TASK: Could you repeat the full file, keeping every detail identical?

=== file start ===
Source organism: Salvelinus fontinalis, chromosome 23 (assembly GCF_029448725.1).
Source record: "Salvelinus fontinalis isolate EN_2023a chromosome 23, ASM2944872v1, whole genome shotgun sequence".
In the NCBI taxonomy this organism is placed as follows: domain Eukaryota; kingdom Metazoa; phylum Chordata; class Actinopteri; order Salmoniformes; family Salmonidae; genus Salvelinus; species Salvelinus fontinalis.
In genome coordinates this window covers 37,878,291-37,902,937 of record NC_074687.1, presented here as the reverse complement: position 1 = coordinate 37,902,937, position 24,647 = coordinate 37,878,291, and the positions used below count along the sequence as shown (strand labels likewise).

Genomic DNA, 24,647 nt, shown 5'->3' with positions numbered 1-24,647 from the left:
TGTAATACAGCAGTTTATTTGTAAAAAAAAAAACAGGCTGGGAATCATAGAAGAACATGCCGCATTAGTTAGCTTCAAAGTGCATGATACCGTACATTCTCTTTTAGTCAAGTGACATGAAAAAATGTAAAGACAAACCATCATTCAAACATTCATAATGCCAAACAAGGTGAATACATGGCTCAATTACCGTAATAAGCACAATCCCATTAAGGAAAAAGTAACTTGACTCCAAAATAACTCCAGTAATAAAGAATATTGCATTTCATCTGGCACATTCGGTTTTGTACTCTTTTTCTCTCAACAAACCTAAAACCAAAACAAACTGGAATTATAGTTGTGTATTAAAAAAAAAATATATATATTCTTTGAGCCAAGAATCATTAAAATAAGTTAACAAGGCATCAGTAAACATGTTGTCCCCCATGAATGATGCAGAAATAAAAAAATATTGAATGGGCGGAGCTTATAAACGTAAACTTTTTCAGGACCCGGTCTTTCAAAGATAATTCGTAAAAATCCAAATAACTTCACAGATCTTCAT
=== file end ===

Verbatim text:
Source organism: Salvelinus fontinalis, chromosome 23 (assembly GCF_029448725.1).
Source record: "Salvelinus fontinalis isolate EN_2023a chromosome 23, ASM2944872v1, whole genome shotgun sequence".
In the NCBI taxonomy this organism is placed as follows: domain Eukaryota; kingdom Metazoa; phylum Chordata; class Actinopteri; order Salmoniformes; family Salmonidae; genus Salvelinus; species Salvelinus fontinalis.
In genome coordinates this window covers 37,878,291-37,902,937 of record NC_074687.1, presented here as the reverse complement: position 1 = coordinate 37,902,937, position 24,647 = coordinate 37,878,291, and the positions used below count along the sequence as shown (strand labels likewise).

Genomic DNA, 24,647 nt, shown 5'->3' with positions numbered 1-24,647 from the left:
TGTAATACAGCAGTTTATTTGTAAAAAAAAAAACAGGCTGGGAATCATAGAAGAACATGCCGCATTAGTTAGCTTCAAAGTGCATGATACCGTACATTCTCTTTTAGTCAAGTGACATGAAAAAATGTAAAGACAAACCATCATTCAAACATTCATAATGCCAAACAAGGTGAATACATGGCTCAATTACCGTAATAAGCACAATCCCATTAAGGAAAAAGTAACTTGACTCCAAAATAACTCCAGTAATAAAGAATATTGCATTTCATCTGGCACATTCGGTTTTGTACTCTTTTTCTCTCAACAAACCTAAAACCAAAACAAACTGGAATTATAGTTGTGTATTAAAAAAAAAATATATATATTCTTTGAGCCAAGAATCATTAAAATAAGTTAACAAGGCATCAGTAAACATGTTGTCCCCCATGAATGATGCAGAAATAAAAAAATATTGAATGGGCGGAGCTTATAAACGTAAACTTTTTCAGGACCCGGTCTTTCAAAGATAATTCGTAAAAATCCAAATAACTTCACAGATCTTCAT